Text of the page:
OPINION

[Kim Seong-kon] With great power comes great responsibility

By Kim Seong-kon
  • Published : May 15, 2018 - 17:55
  • Updated : May 15, 2018 - 17:55
Watching the fall of quite a few prominent social, political, and religious leaders of Korea amid the #MeToo movement and the “anti-gapjil” campaign against the abuse of power, one cannot help but lament the scarcity of decent, noble men in our society.

There is an English maxim, “With great power comes great responsibility.” Unfortunately, many Korean leaders seem to think, “With great power comes great sexual dissipation,” or “With great power comes great privilege.”

It should be self-evident that poets and novelists are not supposed to physically take advantage of those who come to them for help, aspiring to become writers. Likewise, professors and teachers should not have inappropriate relationships with their students. We should never tolerate politicians and CEOs who use the power of their positions to sexually harass their staff. Pastors and Buddhist leaders also should not exploit their vulnerable believers sexually.

In fact, is it not true that they are supposed to teach the ethics and morality of the humanities, education, and religion that prohibit them from doing such despicable things? If they violate these codes, they truly are nothing but hypocrites.

In reality, however, many of our leaders in every sphere of society seem to enjoy their power indiscreetly without assuming any responsibility. It is a shame that our leaders seriously lack decency, nobility and responsibility. In such a society, the inevitable result is a great wave of sexual scandals and ruthless gapjil incidents. Indeed, how many of our leaders are completely free from accusations arising from the #MeToo or anti-gapjil movement?

An admirable leader is not one who wields his or her power at will, but one who takes care of his or her people and protects them from danger.

In fact, it is the responsibility and qualification of a leader. In that sense, leaders are like ship’s captains, who are responsible for the safety and lives of their passengers, for whom they should be ready to sacrifice themselves in times of crisis.

On the contrary, however, many of our leaders today have conjured up various excuses for their sons to be exempted from mandatory military duties. No honorable leader would do such a disgraceful, selfish thing. In his celebrated novel, “The Square,” Choi In-hoon powerfully indicts corrupt politicians who embezzle taxpayers’ money, but who are kind to their children.

He writes, “There is the daughter of a corrupt politician who appropriates national funds. However, she keeps saying that her father has always been so kind to her. Is the man a good father or a bad representative of people? There is only the selfish individual, no public figure.”

A true leader should be an altruistic, exemplary public figure, not an egotistical individual.

There are numerous movies that depict great leaders and heroes in human history. Among others, George Stevens’ monumental film “Giant” comes to mind. While watching the 1956 Hollywood epic film on TV recently, I came to lament the absence of giant figures in our society. The legendary film, in which Rock Hudson, Elizabeth Taylor and James Dean star, is about a wealthy Texan rancher named Jordan “Bick” Benedict, Jr. who finds his charming bride Leslie Lynnton during his trip to Maryland to buy a horse. He brings Leslie to his home in Texas.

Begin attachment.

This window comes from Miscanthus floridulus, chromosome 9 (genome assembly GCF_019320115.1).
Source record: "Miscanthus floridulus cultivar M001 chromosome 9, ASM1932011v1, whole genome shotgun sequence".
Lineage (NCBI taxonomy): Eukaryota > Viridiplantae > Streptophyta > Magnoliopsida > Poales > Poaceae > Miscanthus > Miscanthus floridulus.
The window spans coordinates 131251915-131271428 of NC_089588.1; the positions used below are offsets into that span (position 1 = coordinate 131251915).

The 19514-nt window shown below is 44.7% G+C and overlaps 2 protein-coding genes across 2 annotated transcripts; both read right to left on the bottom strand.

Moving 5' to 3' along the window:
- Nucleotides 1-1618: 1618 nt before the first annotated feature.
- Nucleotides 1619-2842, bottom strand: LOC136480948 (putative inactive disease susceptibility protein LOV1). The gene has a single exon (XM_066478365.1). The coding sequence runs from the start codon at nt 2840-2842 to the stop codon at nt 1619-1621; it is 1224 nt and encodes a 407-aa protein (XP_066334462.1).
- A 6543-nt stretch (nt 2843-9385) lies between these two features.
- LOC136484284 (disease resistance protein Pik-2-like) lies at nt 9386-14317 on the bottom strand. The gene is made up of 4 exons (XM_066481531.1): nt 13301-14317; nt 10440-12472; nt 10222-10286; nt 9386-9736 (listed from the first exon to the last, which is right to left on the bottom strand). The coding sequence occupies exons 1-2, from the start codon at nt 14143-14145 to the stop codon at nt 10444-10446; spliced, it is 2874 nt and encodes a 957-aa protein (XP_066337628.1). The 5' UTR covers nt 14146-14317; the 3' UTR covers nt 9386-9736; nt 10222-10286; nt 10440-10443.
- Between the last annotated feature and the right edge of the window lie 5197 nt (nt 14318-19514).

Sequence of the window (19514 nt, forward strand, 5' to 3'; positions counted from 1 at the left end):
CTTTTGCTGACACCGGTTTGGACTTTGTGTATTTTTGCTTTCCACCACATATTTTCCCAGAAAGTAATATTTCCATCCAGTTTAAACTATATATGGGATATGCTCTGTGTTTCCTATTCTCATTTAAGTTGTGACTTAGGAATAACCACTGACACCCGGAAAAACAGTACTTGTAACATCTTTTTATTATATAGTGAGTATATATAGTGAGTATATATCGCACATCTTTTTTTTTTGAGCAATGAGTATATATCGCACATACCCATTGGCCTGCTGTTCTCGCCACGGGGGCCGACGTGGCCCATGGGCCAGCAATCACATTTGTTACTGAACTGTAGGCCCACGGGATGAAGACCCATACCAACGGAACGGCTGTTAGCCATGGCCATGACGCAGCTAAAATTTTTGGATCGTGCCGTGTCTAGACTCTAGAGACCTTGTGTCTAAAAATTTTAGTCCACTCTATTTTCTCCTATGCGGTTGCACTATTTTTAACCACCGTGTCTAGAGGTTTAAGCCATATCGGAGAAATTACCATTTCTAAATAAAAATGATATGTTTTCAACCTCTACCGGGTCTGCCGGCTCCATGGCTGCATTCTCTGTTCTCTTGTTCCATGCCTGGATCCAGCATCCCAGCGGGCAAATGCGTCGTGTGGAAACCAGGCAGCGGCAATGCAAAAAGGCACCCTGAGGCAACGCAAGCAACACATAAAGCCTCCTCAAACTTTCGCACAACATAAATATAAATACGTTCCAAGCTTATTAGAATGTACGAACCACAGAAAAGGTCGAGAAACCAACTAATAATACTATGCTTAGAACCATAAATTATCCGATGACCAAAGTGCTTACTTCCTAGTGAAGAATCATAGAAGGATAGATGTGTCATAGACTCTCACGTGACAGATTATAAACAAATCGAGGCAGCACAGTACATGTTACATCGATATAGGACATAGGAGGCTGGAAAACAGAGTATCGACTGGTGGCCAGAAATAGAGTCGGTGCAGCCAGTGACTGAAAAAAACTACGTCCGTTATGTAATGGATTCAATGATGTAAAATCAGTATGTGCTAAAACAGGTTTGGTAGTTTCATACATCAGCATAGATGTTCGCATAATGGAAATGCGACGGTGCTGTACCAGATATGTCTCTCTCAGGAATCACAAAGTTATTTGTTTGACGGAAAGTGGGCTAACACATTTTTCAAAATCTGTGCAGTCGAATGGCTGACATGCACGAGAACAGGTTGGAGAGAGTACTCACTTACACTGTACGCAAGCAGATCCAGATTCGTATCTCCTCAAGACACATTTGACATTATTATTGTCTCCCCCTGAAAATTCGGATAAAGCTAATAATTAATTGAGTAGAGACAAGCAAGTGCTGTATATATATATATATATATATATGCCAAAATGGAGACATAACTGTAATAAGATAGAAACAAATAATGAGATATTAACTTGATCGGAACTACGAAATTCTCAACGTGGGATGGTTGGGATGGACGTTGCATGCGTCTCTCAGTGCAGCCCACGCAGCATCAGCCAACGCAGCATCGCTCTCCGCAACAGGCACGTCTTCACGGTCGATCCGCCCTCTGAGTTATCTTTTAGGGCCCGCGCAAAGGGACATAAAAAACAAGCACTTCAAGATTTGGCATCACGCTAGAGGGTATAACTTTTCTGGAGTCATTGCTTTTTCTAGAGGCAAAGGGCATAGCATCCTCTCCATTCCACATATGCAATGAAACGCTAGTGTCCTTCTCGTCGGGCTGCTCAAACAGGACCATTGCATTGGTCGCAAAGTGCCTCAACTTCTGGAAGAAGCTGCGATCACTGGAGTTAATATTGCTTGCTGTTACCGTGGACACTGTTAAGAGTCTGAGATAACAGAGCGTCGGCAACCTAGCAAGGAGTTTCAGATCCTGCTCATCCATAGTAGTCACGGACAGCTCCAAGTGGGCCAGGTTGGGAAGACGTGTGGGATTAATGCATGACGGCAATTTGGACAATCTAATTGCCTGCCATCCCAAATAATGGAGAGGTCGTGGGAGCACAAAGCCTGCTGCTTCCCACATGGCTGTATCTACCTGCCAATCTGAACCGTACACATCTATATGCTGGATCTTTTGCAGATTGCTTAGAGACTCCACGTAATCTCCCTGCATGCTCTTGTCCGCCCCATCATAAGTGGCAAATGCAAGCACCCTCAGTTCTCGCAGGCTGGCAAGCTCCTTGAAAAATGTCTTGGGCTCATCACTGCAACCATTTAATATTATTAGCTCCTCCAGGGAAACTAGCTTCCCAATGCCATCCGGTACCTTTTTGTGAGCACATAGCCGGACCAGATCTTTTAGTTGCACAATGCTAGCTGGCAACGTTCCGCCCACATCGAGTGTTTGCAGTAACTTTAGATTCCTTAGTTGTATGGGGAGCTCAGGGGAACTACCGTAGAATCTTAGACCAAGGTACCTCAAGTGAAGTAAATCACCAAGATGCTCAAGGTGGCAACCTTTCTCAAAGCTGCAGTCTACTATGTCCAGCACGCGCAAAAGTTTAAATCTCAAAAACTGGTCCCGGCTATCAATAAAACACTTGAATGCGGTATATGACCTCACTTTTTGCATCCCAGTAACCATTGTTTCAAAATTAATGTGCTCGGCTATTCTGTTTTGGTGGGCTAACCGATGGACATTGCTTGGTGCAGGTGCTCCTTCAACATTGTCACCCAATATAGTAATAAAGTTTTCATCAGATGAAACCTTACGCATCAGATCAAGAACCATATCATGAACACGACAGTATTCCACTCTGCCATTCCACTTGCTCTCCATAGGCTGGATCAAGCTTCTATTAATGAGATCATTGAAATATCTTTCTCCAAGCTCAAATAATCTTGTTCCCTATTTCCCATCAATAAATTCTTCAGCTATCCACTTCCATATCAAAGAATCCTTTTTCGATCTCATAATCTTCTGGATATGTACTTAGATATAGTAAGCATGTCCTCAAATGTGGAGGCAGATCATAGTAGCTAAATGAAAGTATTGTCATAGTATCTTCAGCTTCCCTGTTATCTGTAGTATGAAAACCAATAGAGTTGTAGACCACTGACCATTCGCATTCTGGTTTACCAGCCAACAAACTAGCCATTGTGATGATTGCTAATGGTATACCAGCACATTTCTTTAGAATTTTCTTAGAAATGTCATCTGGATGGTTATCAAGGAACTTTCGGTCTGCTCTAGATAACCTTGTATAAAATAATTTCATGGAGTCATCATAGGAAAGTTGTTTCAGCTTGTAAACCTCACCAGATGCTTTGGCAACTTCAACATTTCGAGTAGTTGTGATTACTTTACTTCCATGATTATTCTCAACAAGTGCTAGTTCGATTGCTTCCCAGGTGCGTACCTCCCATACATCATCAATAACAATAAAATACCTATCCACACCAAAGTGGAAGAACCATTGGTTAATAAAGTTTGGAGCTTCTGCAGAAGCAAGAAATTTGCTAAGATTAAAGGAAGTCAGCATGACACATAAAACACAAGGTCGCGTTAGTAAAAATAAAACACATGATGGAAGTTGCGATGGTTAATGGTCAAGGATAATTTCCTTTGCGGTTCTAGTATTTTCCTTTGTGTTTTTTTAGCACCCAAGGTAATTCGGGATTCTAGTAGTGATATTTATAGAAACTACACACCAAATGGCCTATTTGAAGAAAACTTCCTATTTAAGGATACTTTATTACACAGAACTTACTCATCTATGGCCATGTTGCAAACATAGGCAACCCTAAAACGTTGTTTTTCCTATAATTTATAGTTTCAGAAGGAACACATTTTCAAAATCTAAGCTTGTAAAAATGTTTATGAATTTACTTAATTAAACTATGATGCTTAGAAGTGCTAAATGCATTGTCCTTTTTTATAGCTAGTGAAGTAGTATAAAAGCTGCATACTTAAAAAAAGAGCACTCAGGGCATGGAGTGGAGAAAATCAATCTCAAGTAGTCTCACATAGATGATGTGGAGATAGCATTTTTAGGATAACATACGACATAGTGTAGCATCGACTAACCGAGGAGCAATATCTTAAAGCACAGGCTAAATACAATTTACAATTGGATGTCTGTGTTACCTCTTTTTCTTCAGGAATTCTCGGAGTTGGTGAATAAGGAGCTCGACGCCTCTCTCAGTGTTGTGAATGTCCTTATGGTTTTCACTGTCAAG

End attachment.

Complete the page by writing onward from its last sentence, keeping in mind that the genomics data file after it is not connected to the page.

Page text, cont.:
Bick is like a king in his territory. Initially, Bick displays a typical trait of a male-chauvinist Texan who ignores women and disparages ethnic minorities. At first, he does not try to understand his isolated wife’s loneliness and boredom, confined as she is to a big mansion in the middle of barren land. Gradually, however, he comes to understand her and how she comes from an entirely different environment, the east coast. Under his wife’s influence, Bick also takes care of poor ethnic minorities who are suffering not only poverty but also racial discrimination.

Gradually, Bick realizes that the key to protecting his family legacy in Texas is not to stay in the throne of the Benedict Dynasty, but to protect ethnic minorities and fight for their rights. When Sarge, the racist owner of a diner, refuses to serve Bick’s Mexican daughter-in-law Juana and his mixed-race grandson Jordon, Bick stands up and fights for them. By doing it, he symbolically fights against his own former self and prejudice. Although he is beaten by Sarge, Bick gains respect from his wife and children. At the moment, Bick becomes a true “giant.”

Like Bick, a leader should not only protect his or her people, but also lead them in the right direction. If a leader drives in the wrong direction and puts his or her passengers in danger, he or she cannot be a great one. We lament the absence of great leaders in our time. A leader should always remember, “With great power comes great responsibility.”


Kim Seong-kon
Kim Seong-kon is a professor emeritus of English at Seoul National University and distinguished visiting professor at George Washington University. He can be reached at sukim@snu.ac.kr –Ed.